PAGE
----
The holiday season is a time to spend with families and friends. But for service members and veterans, the holidays can be a challenge. According to the U.S. Department of Veterans Affairs, 11 to 20 percent of veterans who served in Operations Iraqi Freedom and Enduring Freedom suffer the effects of post-traumatic stress (PTS) over a year’s time. And the National Coalition for Homeless Veterans estimates that more than 39,000 veterans are homeless on any given night. So, how can you support our service members and veterans who have sacrificed their lives for our country? Review these ways to show your support for the men and women who have served our country.
Know the signs of PTS
The invisible wounds of war, like PTS, are sometimes easy to overlook, which means it’s important to know the symptoms and signs that someone is struggling. There are four types of PTS symptoms that the U.S. Department of Veterans Affairs says can disrupt a person’s life and make daily activities difficult, including: reliving the traumatic event, avoiding situations that remind a person of the event, negative changes in beliefs and feelings, and feeling keyed up or jittery. When you know the signs of PTS, you can connect that person with the resources they need. The VA offers suggestions for apps and other low-tech ways to help manage holiday stress and additional resources that can provide assistance 24 hours a day.
Start a conversation and listen
Oftentimes, taking the time to listen to a veteran or service member is all that is needed. When military personnel return home, they may feel disconnected from civilian life. For veterans, they might think that their stories are going unheard or are unwanted. If you know someone who has served or is serving, reach out to him or her and ask about their experience. Then, just listen and show that you care. If you find that he or she needs urgent emotional support, connect him or her with the Veterans Crisis Line.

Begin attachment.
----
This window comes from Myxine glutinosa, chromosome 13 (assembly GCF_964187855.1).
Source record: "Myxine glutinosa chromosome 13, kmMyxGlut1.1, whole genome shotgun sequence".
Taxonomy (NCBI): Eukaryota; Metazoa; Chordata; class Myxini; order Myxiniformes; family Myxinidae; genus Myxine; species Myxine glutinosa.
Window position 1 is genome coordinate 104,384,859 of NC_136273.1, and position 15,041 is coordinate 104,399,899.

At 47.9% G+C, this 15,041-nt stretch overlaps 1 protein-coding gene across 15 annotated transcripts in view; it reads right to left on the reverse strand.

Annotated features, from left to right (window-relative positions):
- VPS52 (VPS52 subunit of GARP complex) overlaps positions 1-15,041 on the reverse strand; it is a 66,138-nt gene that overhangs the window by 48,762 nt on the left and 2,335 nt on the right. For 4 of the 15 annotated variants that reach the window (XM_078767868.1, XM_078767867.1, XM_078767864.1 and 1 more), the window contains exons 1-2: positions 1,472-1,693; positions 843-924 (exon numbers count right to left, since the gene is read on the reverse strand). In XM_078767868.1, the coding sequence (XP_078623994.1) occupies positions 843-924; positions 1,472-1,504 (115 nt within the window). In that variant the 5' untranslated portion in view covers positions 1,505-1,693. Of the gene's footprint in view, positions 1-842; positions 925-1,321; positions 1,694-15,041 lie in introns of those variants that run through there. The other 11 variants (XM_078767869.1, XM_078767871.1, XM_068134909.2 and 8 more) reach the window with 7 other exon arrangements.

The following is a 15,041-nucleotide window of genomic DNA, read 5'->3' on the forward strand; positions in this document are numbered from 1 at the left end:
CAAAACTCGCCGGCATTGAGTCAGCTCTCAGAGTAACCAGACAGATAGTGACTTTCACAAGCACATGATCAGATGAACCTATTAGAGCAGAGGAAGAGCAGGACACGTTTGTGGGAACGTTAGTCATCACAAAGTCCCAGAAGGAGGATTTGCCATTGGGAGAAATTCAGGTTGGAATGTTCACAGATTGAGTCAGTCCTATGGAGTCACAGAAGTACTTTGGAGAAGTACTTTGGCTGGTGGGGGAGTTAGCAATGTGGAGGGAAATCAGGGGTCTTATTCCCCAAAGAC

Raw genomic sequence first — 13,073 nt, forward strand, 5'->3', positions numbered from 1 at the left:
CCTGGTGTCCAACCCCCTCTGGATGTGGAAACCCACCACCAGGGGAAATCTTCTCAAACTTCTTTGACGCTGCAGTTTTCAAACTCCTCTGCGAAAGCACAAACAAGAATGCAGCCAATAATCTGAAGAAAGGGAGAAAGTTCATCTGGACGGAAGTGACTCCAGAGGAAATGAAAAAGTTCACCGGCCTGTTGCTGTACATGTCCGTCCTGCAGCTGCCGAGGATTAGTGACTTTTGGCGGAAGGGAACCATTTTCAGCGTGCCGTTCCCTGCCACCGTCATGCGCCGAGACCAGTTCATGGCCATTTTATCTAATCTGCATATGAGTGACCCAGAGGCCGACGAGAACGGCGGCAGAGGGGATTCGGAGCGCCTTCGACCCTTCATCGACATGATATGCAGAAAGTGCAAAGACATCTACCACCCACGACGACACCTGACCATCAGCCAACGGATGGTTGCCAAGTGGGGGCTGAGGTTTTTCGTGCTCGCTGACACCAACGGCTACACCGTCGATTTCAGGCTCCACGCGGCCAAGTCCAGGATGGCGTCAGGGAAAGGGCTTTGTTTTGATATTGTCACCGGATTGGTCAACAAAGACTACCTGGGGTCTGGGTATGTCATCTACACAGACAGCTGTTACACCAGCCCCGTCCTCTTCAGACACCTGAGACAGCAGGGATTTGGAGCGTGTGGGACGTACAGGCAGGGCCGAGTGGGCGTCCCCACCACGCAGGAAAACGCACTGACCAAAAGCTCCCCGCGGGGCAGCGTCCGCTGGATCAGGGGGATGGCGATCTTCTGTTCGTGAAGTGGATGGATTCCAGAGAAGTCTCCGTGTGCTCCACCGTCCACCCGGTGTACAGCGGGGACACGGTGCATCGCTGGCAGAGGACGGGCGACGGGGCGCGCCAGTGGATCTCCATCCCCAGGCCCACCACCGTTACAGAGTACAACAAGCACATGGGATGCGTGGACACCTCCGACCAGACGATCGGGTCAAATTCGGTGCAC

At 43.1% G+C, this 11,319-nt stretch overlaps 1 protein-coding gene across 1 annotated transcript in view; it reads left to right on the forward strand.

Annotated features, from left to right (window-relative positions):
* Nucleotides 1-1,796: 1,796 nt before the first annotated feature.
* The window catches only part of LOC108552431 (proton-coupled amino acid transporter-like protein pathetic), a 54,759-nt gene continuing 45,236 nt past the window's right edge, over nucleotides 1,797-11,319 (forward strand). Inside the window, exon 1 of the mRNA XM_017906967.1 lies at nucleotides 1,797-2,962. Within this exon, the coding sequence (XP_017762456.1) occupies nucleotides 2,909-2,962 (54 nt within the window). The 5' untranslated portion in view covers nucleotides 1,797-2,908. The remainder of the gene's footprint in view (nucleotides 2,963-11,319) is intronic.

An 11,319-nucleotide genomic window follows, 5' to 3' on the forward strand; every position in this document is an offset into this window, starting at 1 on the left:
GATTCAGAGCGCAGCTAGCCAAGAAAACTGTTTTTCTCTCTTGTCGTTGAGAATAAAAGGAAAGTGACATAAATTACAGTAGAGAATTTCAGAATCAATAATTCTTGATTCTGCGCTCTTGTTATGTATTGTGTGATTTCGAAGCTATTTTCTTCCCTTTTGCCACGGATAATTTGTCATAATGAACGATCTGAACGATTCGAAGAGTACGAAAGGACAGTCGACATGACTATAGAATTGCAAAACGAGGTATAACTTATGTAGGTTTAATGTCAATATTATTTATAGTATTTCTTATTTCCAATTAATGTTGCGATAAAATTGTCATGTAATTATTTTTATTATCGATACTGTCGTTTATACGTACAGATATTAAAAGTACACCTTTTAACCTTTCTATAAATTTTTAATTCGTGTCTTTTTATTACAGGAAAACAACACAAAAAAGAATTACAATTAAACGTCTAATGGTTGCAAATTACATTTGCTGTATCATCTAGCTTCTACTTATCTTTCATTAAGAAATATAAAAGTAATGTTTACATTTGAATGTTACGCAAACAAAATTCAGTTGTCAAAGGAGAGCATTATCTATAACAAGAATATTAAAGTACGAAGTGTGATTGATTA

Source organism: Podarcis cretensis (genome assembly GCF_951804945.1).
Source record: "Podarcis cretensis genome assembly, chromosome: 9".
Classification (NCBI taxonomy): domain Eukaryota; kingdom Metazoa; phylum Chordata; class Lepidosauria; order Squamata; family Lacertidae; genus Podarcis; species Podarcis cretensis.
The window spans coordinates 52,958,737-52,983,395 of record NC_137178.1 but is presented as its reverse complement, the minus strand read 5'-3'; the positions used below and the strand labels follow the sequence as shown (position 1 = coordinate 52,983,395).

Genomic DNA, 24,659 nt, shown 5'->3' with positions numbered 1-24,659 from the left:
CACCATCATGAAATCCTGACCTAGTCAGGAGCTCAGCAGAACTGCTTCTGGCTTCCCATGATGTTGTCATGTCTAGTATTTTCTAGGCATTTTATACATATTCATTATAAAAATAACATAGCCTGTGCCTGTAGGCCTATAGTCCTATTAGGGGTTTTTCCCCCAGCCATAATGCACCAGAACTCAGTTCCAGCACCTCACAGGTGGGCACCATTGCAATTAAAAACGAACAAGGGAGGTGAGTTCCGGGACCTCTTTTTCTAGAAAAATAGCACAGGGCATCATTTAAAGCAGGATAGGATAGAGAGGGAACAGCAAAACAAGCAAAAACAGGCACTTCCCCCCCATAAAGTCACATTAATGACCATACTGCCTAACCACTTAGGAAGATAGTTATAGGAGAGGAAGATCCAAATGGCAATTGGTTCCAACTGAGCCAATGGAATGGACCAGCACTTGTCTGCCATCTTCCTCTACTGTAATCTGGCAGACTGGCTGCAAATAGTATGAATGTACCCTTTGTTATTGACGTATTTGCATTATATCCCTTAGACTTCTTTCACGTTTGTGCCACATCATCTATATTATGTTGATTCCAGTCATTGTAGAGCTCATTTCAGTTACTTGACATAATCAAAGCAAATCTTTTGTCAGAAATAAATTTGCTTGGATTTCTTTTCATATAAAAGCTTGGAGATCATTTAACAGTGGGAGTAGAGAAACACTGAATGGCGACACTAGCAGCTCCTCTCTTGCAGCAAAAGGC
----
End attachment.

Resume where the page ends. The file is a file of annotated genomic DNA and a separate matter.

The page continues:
Support homeless veterans
When you’re in your car or walking around town you may have seen a homeless person with a sign saying he or she is a U.S. war veteran in need of help. While it’s difficult to know if the person’s claims are legitimate, it is possible to make sure that person receives a warm meal. The next time you see one of these individuals, take a few minutes out of your day and buy that person a meal from a nearby restaurant. When you give it to the individual, be sure to thank him or her for their service to our country. Additionally, the National Coalition for Homeless Veterans suggests many different ways to get involved and support homeless veterans.
Volunteer your time or resources
When Task & Purpose asked 25 veterans and service members how people should thank them for their service, common responses were volunteering at the local VA hospital, lending a hand with a local veterans group, and donating to worthy veterans causes. The holiday season is the perfect time to find a place to plug yourself into a volunteer opportunity. Search online for local veterans groups or organizations that support active-duty service members and find a volunteer opportunity that works for you. For the men and women who gave of themselves for us, this is a small way to show that we care. There are also many organizations that support the military in different ways, and these organization need your monetary support. Remember: It’s important to research an organization before you give to make sure it’s legitimate. IFHF supports service members experiencing the effects of the invisible wounds of war: TBI and PTS. You can find out how to give to IFHF here.
This holiday season, while you’re busy shopping and planning parties with families and friends, please take a moment and remember our veterans and service members who might be struggling to find the happiness and joy this time of year. There are so many ways you can give back and support the men and women who have given so much for us. We’d love to see how you give back during the holiday season. Send us a message and tell us how you got involved!
Posted on November 27 2017 in Blog